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    In the same book, after King denigrates adverbs, he admits to using them. The popularity of his writing has nothing to do with whether or not it contains adverbs: if readers enjoy that genre, they’ll probably like King’s novels.

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    • August 3, 2016 at 5:11 pm
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      Adverbs serve a purpose, Christine, as King points out. It’s up to a writer to know when and how to use them, judiciously.

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    • August 3, 2016 at 5:09 pm
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      I agree, Noelle. It’s impossible to write without using adverbs. But when almost every dialogue tag uses an adverb, I have to give up reading any further. The two books I started to read, which gave me the motivation to write this post, were classic examples of habitual adverb overuse. I am not sure if this was intentional or accidental, though.

      Reply
  • August 5, 2016 at 11:54 am
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    People who believe they can write rely on adverbs as their imagination does not reach the heights of showing and they fail in describing a person’s emotion; instead they tell the reader how the character is acting, his emotion … need I say more.
    Lots of it on the Amazon slush pile.

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  • August 5, 2016 at 5:41 pm
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    I prefer wherever possible to describe a character’s expression or demeanor, but sometimes that gets a bit heavy as well, particularly when you’re trying to make a dialogue feel fast-paced.

    Used sparingly, a good adverb can work well. My general test is this: if it sounds awkward and forced when you read it out loud, it’s a problem. Find another way to convey the feeling, or leave it to the reader’s imagination.

    Context is everything.

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  • August 6, 2016 at 12:51 pm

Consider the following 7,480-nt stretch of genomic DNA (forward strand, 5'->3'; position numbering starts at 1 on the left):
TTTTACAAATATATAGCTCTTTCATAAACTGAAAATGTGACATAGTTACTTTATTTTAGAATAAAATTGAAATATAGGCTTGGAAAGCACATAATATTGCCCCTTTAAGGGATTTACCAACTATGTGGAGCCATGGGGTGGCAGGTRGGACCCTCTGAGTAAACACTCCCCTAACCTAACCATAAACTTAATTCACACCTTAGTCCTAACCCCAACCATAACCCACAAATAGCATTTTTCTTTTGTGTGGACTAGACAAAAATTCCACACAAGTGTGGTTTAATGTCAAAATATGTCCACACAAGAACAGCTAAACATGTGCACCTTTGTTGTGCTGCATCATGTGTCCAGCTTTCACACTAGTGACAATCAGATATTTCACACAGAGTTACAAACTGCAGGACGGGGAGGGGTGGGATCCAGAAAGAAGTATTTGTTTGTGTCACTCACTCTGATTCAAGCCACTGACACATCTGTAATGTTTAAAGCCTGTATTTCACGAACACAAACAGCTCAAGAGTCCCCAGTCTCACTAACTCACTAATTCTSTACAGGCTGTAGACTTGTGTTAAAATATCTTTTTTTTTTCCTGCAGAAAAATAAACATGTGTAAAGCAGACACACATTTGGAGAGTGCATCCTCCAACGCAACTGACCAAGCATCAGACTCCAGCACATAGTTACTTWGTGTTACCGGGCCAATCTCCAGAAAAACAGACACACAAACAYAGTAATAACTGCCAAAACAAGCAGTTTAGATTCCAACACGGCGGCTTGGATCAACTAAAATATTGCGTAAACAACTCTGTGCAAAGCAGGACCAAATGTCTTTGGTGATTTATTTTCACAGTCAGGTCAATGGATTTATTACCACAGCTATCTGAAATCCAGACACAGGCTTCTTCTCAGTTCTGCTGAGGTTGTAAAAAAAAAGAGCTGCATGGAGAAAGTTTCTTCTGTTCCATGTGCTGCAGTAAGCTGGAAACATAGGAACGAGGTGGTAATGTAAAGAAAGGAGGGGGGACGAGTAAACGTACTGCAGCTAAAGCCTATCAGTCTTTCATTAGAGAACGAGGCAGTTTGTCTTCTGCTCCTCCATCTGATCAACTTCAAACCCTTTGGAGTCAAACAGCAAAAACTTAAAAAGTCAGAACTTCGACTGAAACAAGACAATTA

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    Sometimes it feels right, and supportable, from the perspective of either a reader or a writer. The appropriateness seems to be based on the logic. If you can take it out and it loses little or nothing, then it’s superfluous and part and parcel of deathbyadverb-ism that SK described. If it loses something, and can be reworded (preferably) or left as is (without annoying or calling attention to itself), then so be it. As someone said, judiciously. It’s as big a decision as when to use italics, or all caps, or hyphens. To me it feels right (writerly?) when the adverb use tells me something extra or indiscernable about the doer, something persistent, not just something transient and thin about the verb itself. For example, I care more if something is being done instinctively, or judiciously, more than if something is being said wryly or sardonically (which I can probably figure out on my own by context). I’m OK knowing that she’s precariously standing on the ledge or bridge rail, not so much if she’s intently, delightedly sipping her coffee. Now if she’s doing it seductively and suggestively, that may be different–but probably still worth rewriting. Bottom line, if it seems superfluous, it probably is. It’s not like SK said “never use adverbs.”

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  • August 19, 2016 at 8:24 am
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    I don’t enjoy horror and I don’t read King. About five years ago, an editor tried to get me to take every single adverb out of a novella, based on King’s advice. Wondering how one could write without ever using an adverb, I went to the library and found a book of King’s short stories. Choosing one at random, I started reading. About six pages in, I noticed there were lots of adverbs. I went back to the beginning and wrote them all down. If memory serves, I found between 30 and 40 in those six pages, many repeating on the same page. I see King’s advice as a case of “do as I say, not as I do.”

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    • September 7, 2016 at 12:50 am
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      Your editor didn’t know what he was doing, and I’m saddened to see there are people out there charging for such terrible services. Anyone who honestly believes one shouldn’t use adverbs shouldn’t be writing for a living, or helping writers either.

      King never said not to use adverbs. Just like you, I have noticed he uses them often – and there’s nothing wrong with that. I use them often, and many people do.